County Board members enthusiastically and unanimously passed six amendments to the Arlington County Zoning Ordinance intended to open up more elder care housing in Arlington.
Developers can now build elder care facilities across 18 zoning districts, after being limited to a handful of possible location for such facilities before.
The Board also voted to update parking standards and to update definitions for terms such as nursing homes, assisted living facilities, independent living facilities, and continuing care retirement in county code, allowing more types of elder care facilities to be built.
Parking regulations for assisted living spaces and independent living facilities are now set to 0.5 spaces per bedroom, while the minimum parking requirement for nursing homes is now 0.5 spaces per bed.
“It really is good, it’s a need — there are more and more of us in this demographic every day and we need to be thinking about it,” said County Board Vice Chair Libby Garvey.
There are more than 35,000 Arlington residents above the age of 60, according to a county staff report.
“This represents 14% of the County’s population, and this percentage is expected to grow in the coming decades,” the report notes. “Across the nation, one in five Americans will be age 65 or older by 2030.”
The zoning changes were bolstered by the results of year-long study by the Arlington County Zoning Committee. Hundreds of Arlington residents answered surveys and participated in public forums and meetings. During an October community forum, participants were asked to place stickers on a map indicating where they would like to see future elder care housing.
“The study provided a community-wide forum for discussing a host of issues about housing for our older residents,” said principal planner Nick Rodgers. “It’s something that touches all of us — everyone has, or will have, an older loved one who will likely need this kind of extra help at one time or another.”
The zoning changes notably allow a proposed six-story senior living center along the 4300 block of Lee Highway to move forward. McLean-based developer Artis Senior Living filed plans with the county in March to build a 175-unit property, but per zoning laws, was not permitted to construct in the area.
“I think this is an excellent body of work,” said board chair Katie Cristol. “And it will serve one definitive plan, and I hope with many more to come.”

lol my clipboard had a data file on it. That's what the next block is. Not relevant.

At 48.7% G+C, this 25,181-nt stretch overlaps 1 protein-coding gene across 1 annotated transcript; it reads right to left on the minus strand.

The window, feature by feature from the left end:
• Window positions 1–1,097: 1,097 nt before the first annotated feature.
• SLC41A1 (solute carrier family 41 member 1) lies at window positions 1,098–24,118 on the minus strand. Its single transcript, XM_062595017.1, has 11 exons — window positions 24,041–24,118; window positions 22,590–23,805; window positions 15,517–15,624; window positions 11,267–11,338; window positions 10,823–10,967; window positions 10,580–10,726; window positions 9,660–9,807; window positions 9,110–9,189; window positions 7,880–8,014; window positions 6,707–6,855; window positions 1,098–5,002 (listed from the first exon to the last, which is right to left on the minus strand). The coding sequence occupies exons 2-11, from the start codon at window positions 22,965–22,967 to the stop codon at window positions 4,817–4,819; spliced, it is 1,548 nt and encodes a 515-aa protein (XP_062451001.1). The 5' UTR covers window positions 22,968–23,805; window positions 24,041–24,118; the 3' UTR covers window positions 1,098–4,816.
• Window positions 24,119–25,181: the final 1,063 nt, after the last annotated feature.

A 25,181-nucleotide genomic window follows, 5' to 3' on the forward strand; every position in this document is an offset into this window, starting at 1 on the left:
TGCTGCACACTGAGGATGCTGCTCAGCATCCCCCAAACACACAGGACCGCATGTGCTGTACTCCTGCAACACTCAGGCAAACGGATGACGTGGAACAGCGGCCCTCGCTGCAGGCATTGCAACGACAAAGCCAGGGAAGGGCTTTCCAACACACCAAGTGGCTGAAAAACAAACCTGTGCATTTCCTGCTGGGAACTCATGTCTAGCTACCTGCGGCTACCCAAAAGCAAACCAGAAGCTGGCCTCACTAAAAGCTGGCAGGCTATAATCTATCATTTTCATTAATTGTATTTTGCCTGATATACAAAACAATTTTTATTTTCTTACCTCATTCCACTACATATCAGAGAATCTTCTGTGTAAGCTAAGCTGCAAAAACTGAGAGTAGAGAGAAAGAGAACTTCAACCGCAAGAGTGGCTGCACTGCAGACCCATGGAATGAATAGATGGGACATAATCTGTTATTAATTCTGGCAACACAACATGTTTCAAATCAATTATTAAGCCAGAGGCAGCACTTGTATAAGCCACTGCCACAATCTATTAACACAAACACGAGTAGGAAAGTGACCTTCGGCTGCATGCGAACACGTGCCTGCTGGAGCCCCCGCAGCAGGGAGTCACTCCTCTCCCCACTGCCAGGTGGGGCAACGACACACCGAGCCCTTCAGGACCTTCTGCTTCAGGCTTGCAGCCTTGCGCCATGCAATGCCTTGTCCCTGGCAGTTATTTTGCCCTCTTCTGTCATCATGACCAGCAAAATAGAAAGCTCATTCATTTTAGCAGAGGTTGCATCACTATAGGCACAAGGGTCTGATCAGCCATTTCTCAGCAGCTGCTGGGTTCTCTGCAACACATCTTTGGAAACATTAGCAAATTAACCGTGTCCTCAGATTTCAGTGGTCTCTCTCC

There are currently 12 elderly residential care facilities in Arlington, all built before 2013 — when the county tightened zoning regulations, effectively limiting elder care facilities to a handful of smaller spaces meant for hospitals. The most recent facility is Mary Marshall Assisted Living, which opened in the Penrose neighborhood in 2011 and is funded by the county.
Photo (1) via sunriseseniorliving.com
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Have you noticed a striking sculpture at Monroe Street and Wilson Boulevard? It’s the Museum of Contemporary Art Arlington’s newest installation, _Make Your Mark_ , by Arlington artist, Adam Henry. This sculpture celebrates MoCA Arlington’s rebranding and brings the museum’s energy outdoors.
On February 11, come inside when the museum’s galleries reopen with two new exhibitions: Rebecca Rivas Rogers: Grey View and Crisis of Image.
Grey View, in the Wyatt Resident Artist Gallery, is an homage to “gray” and a snapshot of the artist’s process. Consisting of photographs, collage, and a site-specific installation, this show is an outgrowth of Rivas-Rogers’ visual investigations into places you see on your way to somewhere else.
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Valentine gifts for someone special or for yourself are here at George Mason University from noon -4pm on February 14, 2023. Satisfy your sweet tooth with Kingsbury Chocolates, find a handmade bag from Karina Gaull, pick up treats from Village